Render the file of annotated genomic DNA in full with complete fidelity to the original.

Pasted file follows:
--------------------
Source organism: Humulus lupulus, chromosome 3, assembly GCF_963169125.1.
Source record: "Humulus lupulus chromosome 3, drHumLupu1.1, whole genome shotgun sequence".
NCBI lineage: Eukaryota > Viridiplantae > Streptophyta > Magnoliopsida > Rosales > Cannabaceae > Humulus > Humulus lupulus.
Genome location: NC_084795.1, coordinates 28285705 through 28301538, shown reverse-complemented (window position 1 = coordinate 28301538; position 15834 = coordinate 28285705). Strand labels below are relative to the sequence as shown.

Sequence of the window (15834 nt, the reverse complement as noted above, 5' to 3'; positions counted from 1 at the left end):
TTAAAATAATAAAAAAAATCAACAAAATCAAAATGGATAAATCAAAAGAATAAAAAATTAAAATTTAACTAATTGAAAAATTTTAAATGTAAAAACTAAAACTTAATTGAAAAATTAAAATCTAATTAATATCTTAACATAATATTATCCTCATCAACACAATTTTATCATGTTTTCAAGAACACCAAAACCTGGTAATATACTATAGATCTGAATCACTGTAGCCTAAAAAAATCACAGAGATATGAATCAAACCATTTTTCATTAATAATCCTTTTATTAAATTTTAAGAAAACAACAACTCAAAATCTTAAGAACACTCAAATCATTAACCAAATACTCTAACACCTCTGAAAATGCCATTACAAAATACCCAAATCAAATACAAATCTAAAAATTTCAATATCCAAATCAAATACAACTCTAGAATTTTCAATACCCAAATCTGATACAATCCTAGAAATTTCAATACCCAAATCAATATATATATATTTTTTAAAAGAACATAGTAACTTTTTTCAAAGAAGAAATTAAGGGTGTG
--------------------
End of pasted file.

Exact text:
Source organism: Humulus lupulus, chromosome 3, assembly GCF_963169125.1.
Source record: "Humulus lupulus chromosome 3, drHumLupu1.1, whole genome shotgun sequence".
NCBI lineage: Eukaryota > Viridiplantae > Streptophyta > Magnoliopsida > Rosales > Cannabaceae > Humulus > Humulus lupulus.
Genome location: NC_084795.1, coordinates 28285705 through 28301538, shown reverse-complemented (window position 1 = coordinate 28301538; position 15834 = coordinate 28285705). Strand labels below are relative to the sequence as shown.

Sequence of the window (15834 nt, the reverse complement as noted above, 5' to 3'; positions counted from 1 at the left end):
TTAAAATAATAAAAAAAATCAACAAAATCAAAATGGATAAATCAAAAGAATAAAAAATTAAAATTTAACTAATTGAAAAATTTTAAATGTAAAAACTAAAACTTAATTGAAAAATTAAAATCTAATTAATATCTTAACATAATATTATCCTCATCAACACAATTTTATCATGTTTTCAAGAACACCAAAACCTGGTAATATACTATAGATCTGAATCACTGTAGCCTAAAAAAATCACAGAGATATGAATCAAACCATTTTTCATTAATAATCCTTTTATTAAATTTTAAGAAAACAACAACTCAAAATCTTAAGAACACTCAAATCATTAACCAAATACTCTAACACCTCTGAAAATGCCATTACAAAATACCCAAATCAAATACAAATCTAAAAATTTCAATATCCAAATCAAATACAACTCTAGAATTTTCAATACCCAAATCTGATACAATCCTAGAAATTTCAATACCCAAATCAATATATATATATTTTTTAAAAGAACATAGTAACTTTTTTCAAAGAAGAAATTAAGGGTGTG